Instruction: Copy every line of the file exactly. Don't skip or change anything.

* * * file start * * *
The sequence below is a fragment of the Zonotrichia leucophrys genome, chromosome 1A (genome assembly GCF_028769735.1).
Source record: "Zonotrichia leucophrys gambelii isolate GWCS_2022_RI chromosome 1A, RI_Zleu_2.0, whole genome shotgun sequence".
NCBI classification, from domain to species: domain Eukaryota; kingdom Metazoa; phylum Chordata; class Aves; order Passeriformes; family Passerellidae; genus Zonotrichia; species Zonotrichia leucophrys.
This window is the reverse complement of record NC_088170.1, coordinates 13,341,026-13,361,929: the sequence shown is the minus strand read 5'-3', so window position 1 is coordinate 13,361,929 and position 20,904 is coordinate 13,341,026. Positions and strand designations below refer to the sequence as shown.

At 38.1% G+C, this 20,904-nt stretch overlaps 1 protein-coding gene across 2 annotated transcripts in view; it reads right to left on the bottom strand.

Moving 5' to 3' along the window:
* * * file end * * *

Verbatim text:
The sequence below is a fragment of the Zonotrichia leucophrys genome, chromosome 1A (genome assembly GCF_028769735.1).
Source record: "Zonotrichia leucophrys gambelii isolate GWCS_2022_RI chromosome 1A, RI_Zleu_2.0, whole genome shotgun sequence".
NCBI classification, from domain to species: domain Eukaryota; kingdom Metazoa; phylum Chordata; class Aves; order Passeriformes; family Passerellidae; genus Zonotrichia; species Zonotrichia leucophrys.
This window is the reverse complement of record NC_088170.1, coordinates 13,341,026-13,361,929: the sequence shown is the minus strand read 5'-3', so window position 1 is coordinate 13,361,929 and position 20,904 is coordinate 13,341,026. Positions and strand designations below refer to the sequence as shown.

At 38.1% G+C, this 20,904-nt stretch overlaps 1 protein-coding gene across 2 annotated transcripts in view; it reads right to left on the bottom strand.

Moving 5' to 3' along the window: